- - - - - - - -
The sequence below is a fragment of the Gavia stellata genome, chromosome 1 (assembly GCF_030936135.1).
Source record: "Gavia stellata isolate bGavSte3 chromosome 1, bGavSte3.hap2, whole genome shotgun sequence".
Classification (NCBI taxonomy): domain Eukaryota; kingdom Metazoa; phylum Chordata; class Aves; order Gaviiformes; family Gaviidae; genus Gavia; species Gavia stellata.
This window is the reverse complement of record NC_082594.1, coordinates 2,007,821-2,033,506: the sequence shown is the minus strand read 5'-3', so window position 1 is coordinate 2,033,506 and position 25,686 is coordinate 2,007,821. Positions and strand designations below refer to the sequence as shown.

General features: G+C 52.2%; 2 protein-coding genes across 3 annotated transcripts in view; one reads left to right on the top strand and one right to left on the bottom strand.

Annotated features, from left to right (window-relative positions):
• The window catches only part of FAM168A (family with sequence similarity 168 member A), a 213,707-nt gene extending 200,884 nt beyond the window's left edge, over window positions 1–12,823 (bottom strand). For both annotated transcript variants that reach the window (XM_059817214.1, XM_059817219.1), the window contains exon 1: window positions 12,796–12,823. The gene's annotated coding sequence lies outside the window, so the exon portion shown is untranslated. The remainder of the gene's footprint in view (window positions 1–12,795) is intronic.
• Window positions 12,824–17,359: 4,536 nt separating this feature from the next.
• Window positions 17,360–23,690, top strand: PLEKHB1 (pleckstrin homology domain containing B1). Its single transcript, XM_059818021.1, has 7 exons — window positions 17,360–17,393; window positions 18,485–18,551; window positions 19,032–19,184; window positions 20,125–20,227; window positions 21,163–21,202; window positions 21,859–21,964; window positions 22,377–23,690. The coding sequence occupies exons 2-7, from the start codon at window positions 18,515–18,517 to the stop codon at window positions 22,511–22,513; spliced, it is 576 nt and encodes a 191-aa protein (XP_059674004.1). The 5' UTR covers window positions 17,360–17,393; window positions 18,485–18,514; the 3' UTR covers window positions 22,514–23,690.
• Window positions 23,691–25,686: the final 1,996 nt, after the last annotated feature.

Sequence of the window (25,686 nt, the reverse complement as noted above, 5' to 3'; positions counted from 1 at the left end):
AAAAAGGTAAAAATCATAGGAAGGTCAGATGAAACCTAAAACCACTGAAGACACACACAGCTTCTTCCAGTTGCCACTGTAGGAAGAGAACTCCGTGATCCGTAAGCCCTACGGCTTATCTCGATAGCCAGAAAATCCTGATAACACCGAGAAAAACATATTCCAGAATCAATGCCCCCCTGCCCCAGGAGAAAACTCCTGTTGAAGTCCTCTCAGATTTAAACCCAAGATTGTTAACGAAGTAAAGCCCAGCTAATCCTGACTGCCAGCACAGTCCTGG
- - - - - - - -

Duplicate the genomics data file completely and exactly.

The sequence below is a fragment of the Gavia stellata genome, chromosome 1 (assembly GCF_030936135.1).
Source record: "Gavia stellata isolate bGavSte3 chromosome 1, bGavSte3.hap2, whole genome shotgun sequence".
Classification (NCBI taxonomy): domain Eukaryota; kingdom Metazoa; phylum Chordata; class Aves; order Gaviiformes; family Gaviidae; genus Gavia; species Gavia stellata.
This window is the reverse complement of record NC_082594.1, coordinates 2,007,821-2,033,506: the sequence shown is the minus strand read 5'-3', so window position 1 is coordinate 2,033,506 and position 25,686 is coordinate 2,007,821. Positions and strand designations below refer to the sequence as shown.

General features: G+C 52.2%; 2 protein-coding genes across 3 annotated transcripts in view; one reads left to right on the top strand and one right to left on the bottom strand.

Annotated features, from left to right (window-relative positions):
• The window catches only part of FAM168A (family with sequence similarity 168 member A), a 213,707-nt gene extending 200,884 nt beyond the window's left edge, over window positions 1–12,823 (bottom strand). For both annotated transcript variants that reach the window (XM_059817214.1, XM_059817219.1), the window contains exon 1: window positions 12,796–12,823. The gene's annotated coding sequence lies outside the window, so the exon portion shown is untranslated. The remainder of the gene's footprint in view (window positions 1–12,795) is intronic.
• Window positions 12,824–17,359: 4,536 nt separating this feature from the next.
• Window positions 17,360–23,690, top strand: PLEKHB1 (pleckstrin homology domain containing B1). Its single transcript, XM_059818021.1, has 7 exons — window positions 17,360–17,393; window positions 18,485–18,551; window positions 19,032–19,184; window positions 20,125–20,227; window positions 21,163–21,202; window positions 21,859–21,964; window positions 22,377–23,690. The coding sequence occupies exons 2-7, from the start codon at window positions 18,515–18,517 to the stop codon at window positions 22,511–22,513; spliced, it is 576 nt and encodes a 191-aa protein (XP_059674004.1). The 5' UTR covers window positions 17,360–17,393; window positions 18,485–18,514; the 3' UTR covers window positions 22,514–23,690.
• Window positions 23,691–25,686: the final 1,996 nt, after the last annotated feature.

Sequence of the window (25,686 nt, the reverse complement as noted above, 5' to 3'; positions counted from 1 at the left end):
AAAAAGGTAAAAATCATAGGAAGGTCAGATGAAACCTAAAACCACTGAAGACACACACAGCTTCTTCCAGTTGCCACTGTAGGAAGAGAACTCCGTGATCCGTAAGCCCTACGGCTTATCTCGATAGCCAGAAAATCCTGATAACACCGAGAAAAACATATTCCAGAATCAATGCCCCCCTGCCCCAGGAGAAAACTCCTGTTGAAGTCCTCTCAGATTTAAACCCAAGATTGTTAACGAAGTAAAGCCCAGCTAATCCTGACTGCCAGCACAGTCCTGG